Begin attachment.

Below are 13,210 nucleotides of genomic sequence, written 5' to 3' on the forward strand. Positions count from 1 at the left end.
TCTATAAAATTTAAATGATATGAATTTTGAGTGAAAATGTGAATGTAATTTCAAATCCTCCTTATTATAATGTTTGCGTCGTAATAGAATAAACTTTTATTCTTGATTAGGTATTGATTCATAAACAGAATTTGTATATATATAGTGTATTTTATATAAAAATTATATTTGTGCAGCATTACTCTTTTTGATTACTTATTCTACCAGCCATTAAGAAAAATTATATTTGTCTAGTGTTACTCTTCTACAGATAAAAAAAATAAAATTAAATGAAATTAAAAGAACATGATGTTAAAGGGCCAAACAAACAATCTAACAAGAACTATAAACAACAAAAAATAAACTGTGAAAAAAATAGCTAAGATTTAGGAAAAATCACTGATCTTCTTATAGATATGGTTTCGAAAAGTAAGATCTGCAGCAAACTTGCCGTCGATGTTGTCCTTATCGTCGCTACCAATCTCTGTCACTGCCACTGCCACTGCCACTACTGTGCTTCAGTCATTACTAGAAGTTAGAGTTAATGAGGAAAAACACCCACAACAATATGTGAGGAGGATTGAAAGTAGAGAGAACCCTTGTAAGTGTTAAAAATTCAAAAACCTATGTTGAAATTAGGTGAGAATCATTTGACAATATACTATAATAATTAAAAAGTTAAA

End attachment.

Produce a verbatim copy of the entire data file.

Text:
Below are 13,210 nucleotides of genomic sequence, written 5' to 3' on the forward strand. Positions count from 1 at the left end.
TCTATAAAATTTAAATGATATGAATTTTGAGTGAAAATGTGAATGTAATTTCAAATCCTCCTTATTATAATGTTTGCGTCGTAATAGAATAAACTTTTATTCTTGATTAGGTATTGATTCATAAACAGAATTTGTATATATATAGTGTATTTTATATAAAAATTATATTTGTGCAGCATTACTCTTTTTGATTACTTATTCTACCAGCCATTAAGAAAAATTATATTTGTCTAGTGTTACTCTTCTACAGATAAAAAAAATAAAATTAAATGAAATTAAAAGAACATGATGTTAAAGGGCCAAACAAACAATCTAACAAGAACTATAAACAACAAAAAATAAACTGTGAAAAAAATAGCTAAGATTTAGGAAAAATCACTGATCTTCTTATAGATATGGTTTCGAAAAGTAAGATCTGCAGCAAACTTGCCGTCGATGTTGTCCTTATCGTCGCTACCAATCTCTGTCACTGCCACTGCCACTGCCACTACTGTGCTTCAGTCATTACTAGAAGTTAGAGTTAATGAGGAAAAACACCCACAACAATATGTGAGGAGGATTGAAAGTAGAGAGAACCCTTGTAAGTGTTAAAAATTCAAAAACCTATGTTGAAATTAGGTGAGAATCATTTGACAATATACTATAATAATTAAAAAGTTAAA